A rare mistake
One of the pillars of Lewis Hamilton’s run to the 2017 world title was an almost total absence of mistakes, so it was somewhat ironic that the Mercedes driver chose the very first race after clinching his fourth crown as the place where he’d drop a clanger. Q1 was still in its infancy when Hamilton – carrying a lot of speed - lost the rear of his Silver Arrow between Turns 6 and 7 before sliding helplessly into the barrier. Just listen to the crunch!
Bold Seb beats cautious Bottas?
Neither Valtteri Bottas, starting on pole, nor Sebastian Vettel, alongside him on the front row, made a perfect getaway in Brazil, with each of them suffering wheelspin and struggling through various phases of the start. But in failing to swing left early on to defend the inside line, Bottas left the door open for the Ferrari man to attack – and that’s just what Vettel did. “I knew I had to go for it,” said the German afterwards. “There was a little bit of a gap, I went for that and obviously it turned out to be very important.”
Ericsson’s grandstand view of the first lap melee
Compared to Lance Stroll, seen bogging down to the left of the Sauber in this video, Marcus Ericsson got a reasonably good jump off the line in Brazil, but the Swede then exercised extreme caution through the opening bends. Still, when you see the chaos that unfolded ahead of him, and the pieces of carbon fibre sent flying in his direction, you can perhaps understand why…
3 into 1 won’t go
When you look at the hit taken by Daniel Ricciardo’s Red Bull, as well as the way the Australian’s car was sent spearing across the track, it’s a wonder that only two cars – and not three – were eliminated in this opening lap skirmish. As the man in the middle, there appeared little Vandoorne could have done to avoid the tangle, which occurred as Kevin Magnussen drifted slightly from inside to out making it three wide into Turn 3. The eagle-eyed amongst you should pay particular attention to the view of Romain Grosjean’s Haas from the Dane’s onboard camera – clearly seen is contact between Vandoorne’s front wing and the Frenchman’s left-rear tyre. More of which below…
The moment ‘Oconsistency’ was ended
Romain Grosjean received a 10-second time penalty for this clash with Esteban Ocon, but both the Frenchman and his team were left fuming at the decision, saying his loss of control through Turn 6 was caused by a puncture, not by negligence. When you review the footage showing his left-rear tyre being given a prod by Vandoorne’s front wing (see above) and the rather skittish behaviour of the Haas out of Turn 4 – as seen from Esteban ‘Mr Consistency’ Ocon’s Force India – it looks like they might have had a point…
Massa gets the jump on Alonso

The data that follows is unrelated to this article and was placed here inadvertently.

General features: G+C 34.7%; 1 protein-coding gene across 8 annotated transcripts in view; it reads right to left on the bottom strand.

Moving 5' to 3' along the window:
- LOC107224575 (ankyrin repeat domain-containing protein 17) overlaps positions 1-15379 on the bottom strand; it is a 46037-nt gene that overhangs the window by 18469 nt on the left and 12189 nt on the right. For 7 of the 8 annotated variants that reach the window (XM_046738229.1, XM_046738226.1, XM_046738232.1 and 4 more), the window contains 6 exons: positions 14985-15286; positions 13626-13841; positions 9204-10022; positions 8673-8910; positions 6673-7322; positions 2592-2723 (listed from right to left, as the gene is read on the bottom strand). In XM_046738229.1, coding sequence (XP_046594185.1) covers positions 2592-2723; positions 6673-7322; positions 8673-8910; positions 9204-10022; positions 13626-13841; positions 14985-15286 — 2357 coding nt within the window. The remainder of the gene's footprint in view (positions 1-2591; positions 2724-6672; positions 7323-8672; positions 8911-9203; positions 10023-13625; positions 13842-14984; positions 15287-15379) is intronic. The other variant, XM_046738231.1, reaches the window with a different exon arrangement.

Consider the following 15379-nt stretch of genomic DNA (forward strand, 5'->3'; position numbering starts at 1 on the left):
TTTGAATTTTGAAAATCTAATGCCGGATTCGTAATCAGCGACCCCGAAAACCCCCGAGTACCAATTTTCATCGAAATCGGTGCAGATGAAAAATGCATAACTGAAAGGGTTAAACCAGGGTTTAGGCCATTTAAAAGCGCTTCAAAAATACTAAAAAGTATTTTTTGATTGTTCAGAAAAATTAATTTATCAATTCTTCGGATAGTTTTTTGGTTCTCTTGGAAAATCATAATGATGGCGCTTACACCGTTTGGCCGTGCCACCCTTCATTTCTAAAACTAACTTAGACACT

Felipe Massa has won his home race twice, but this move - on former team mate Fernando Alonso - must surely rank high up in his Interlagos memories, if only because of how decisive it proved. Coming after the Safety Car had peeled into the pits at the end of lap 4, the pass was clearly aided by the Williams driver’s horsepower advantage. But take nothing away from Massa’s racecraft – he timed the re-start perfectly, catching Alonso at the perfect time and making the move stick. And once ahead of the two-time world champion, he’d fight tooth and nail to stay there.
Two in four corners for Ricciardo
From his point of view, there have probably been far too many occasions this season when Daniel Ricciardo has had to fight his way up the order. But on each occasion, the Australian has never ceased to dazzle with his innate overtaking ability. Is there another driver in F1 who is able to overtake from so far back, making it look so easy? Just look at the confidence Ricciardo shows on the brakes as he first dives up the inside of Stroll’s Williams and then slices past Ericsson’s Sauber. Slower cars than the Red Bull, yes - but dispatched superbly.
Hamilton makes short work of Perez…
Also forced to climb the order on Sunday was Lewis Hamilton, who by the end of lap 12 had scythed all the way to P8 after his pit lane start. Sergio Perez’s Force India represented the toughest challenge he’d faced up to that point – the pink car fitted with the same Mercedes power unit – but Hamilton wasted little time putting the Mexican to the sword, making an around-the-outside pass look like child’s play. That, the Briton probably thought, was that – but as it happened he had to fight a little harder to make the move stick…
…and then muscles past Max
The final overtake made by Hamilton in his mega charge was on Max Verstappen for fourth place. Typically the Dutchman resisted as best he could, but there was little he could do once the Mercedes driver opened his DRS on the run down to Turn 4...
Massa holds on
How on the edge was Felipe Massa in his defence of seventh place from Fernando Alonso on the final lap of Sunday’s race? Just look at the tyre smoke into Turn 1… In the end Alonso got very close, but not quite close enough. In fact, if you look at the video above it’s Sergio Perez – lurking in the background behind the McLaren – who comes closest of all to making a pass as the trio raced up to the line.